If the UN Peacekeepers and international justice systems aren't available for that, then what are they available for?

We all have a serious responsibility for what is going on.

I've no real understanding of the causes of 4 million deaths in Congo DRC. Perhaps this may be a 'complication' (not the best word, I know but can't find a suitable word) that leads me to mis-understand the situation. I'm still trying to learn and understand what has and is going on there.

What I do know, though is that Congo DRC is a continuing tragedy and we, yes all of us should hang our heads in shame.

10/01/2010 5:40 PM  
Blogger Morgan C. said...

Maurice, good to hear from you! I hadn't heard tens of thousands dead at the hands of the Rwandan Tutsi forces specifically (the report covers all atrocities by various actors)...the hundreds number was from an earlier report from BBC. Am trying to read the report, and am mulling writing a follow-up post on this.

Maggie, I absolutely agree. What's worse, any crimes that took place in 1996 occurred with a heavy UN presence on the ground, in and around the DRC camps. And the 4 million dead is, very sadly, the result of a combination of factors-- inter- and intra-ethnic violence, cross-border incursions, rebels, land, rich resources, and, of course, weak governance. Sadly, my informal conversations with MONUC (now MONUSCO) officers have revealed that even they don't really know what they're doing.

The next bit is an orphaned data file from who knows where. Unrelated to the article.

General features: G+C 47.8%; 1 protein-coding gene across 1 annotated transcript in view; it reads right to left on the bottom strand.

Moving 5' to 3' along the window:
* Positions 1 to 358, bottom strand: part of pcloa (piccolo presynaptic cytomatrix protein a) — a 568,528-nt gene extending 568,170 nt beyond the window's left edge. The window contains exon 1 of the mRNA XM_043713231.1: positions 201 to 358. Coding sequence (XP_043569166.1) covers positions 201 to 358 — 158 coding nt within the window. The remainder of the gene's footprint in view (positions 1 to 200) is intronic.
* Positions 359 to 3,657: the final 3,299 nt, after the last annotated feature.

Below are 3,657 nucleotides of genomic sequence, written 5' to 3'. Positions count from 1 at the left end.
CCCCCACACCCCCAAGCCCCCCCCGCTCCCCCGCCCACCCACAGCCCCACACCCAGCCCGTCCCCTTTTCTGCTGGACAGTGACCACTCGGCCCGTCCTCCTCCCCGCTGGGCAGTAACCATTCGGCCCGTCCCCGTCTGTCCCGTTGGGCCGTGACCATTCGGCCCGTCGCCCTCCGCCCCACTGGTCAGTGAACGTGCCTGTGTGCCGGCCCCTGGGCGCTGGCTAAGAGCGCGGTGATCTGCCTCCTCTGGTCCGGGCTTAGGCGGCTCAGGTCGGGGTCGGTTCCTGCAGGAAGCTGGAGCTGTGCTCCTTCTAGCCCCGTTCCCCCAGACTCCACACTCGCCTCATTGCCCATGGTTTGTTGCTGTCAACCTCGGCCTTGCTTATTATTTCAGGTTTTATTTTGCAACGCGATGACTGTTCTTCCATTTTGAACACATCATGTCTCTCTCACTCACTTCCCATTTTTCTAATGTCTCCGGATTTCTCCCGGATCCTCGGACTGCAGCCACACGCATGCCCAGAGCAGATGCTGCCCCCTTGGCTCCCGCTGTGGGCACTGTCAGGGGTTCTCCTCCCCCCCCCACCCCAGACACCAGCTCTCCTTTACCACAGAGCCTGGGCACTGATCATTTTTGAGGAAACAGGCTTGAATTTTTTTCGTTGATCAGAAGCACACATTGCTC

10/01/2010 6:47 PM  
Anonymous Inamahoro said...

Hi Morgan,
Many thanks for posting this.
We heard of the report in Burundi in July too... the Burundians I spoke to felt that it was a strategy to shake Kagame's power legitimacy just before the elections... apparently it didn't work!
Many Kagame's detractors are hiding in Burundi, but they are chased here, and when they are captured, they are kindly (?) reconducted on the border...
this may show how Kigali's government rules in the region, and how weak Pita and his team are in front of it.
Ijoro ryiza!

12/29/2010 10:02 PM  
Anonymous Joie said...

Morgan,
I have been reading your blog for over a year and have used you Kinyarwanda / English posts many times. I and my family are in the process of moving to Rwanda. My eldest son and husband are already there. Both of my fellows are having a hard time figuring some things out and I was wondering if you would be willing to chat some and allow me to ask you some questions.?? You can friend Request me on Facebook: Joie Pirkey or Restore Rwanda group

1/12/2011 10:02 PM  
Blogger Nkunda said...

Morgan,
What happened to your blog? Many of us were really addicted to it!

1/13/2011 11:18 PM  
Blogger sal said...

Morgan, I hope you get this. I love your dictionary! There is no good one out there. I have tried to find the word for "Lift up" or "raise." Please email me if you know how to find out just this phrase. Use this email:

joyinhim4evr@hotmail.com

Thank you.

8/08/2011 5:22 PM  
Blogger sal said...

Morgan,
Not sure if you got the first comment. I love your dictionary! There is no other as easily accessable for Kinyarwanda. I really need the translation of the phrase "lift up" or "raise" to use in a 3-D card I am making for Christmas. If you know it, Please send the answer to this email:

joyinhim4evr@hotmail.com

Thanks!

8/08/2011 5:25 PM  
Anonymous income tax calculator said...

Morgan, Sal has reason, it is a really good dictionary! and why don't you write more often for us? Thank you

3/30/2012 7:42 AM